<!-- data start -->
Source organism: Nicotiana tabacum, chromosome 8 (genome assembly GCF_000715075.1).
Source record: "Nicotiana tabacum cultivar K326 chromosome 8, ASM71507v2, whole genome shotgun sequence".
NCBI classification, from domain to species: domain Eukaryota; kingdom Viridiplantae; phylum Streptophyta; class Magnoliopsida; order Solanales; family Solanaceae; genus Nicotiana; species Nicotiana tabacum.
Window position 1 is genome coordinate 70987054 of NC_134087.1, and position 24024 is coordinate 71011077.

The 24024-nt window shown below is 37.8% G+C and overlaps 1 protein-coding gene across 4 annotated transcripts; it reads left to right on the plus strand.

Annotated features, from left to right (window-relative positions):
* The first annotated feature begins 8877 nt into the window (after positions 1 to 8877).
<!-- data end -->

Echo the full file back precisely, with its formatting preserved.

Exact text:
Source organism: Nicotiana tabacum, chromosome 8 (genome assembly GCF_000715075.1).
Source record: "Nicotiana tabacum cultivar K326 chromosome 8, ASM71507v2, whole genome shotgun sequence".
NCBI classification, from domain to species: domain Eukaryota; kingdom Viridiplantae; phylum Streptophyta; class Magnoliopsida; order Solanales; family Solanaceae; genus Nicotiana; species Nicotiana tabacum.
Window position 1 is genome coordinate 70987054 of NC_134087.1, and position 24024 is coordinate 71011077.

The 24024-nt window shown below is 37.8% G+C and overlaps 1 protein-coding gene across 4 annotated transcripts; it reads left to right on the plus strand.

Annotated features, from left to right (window-relative positions):
* The first annotated feature begins 8877 nt into the window (after positions 1 to 8877).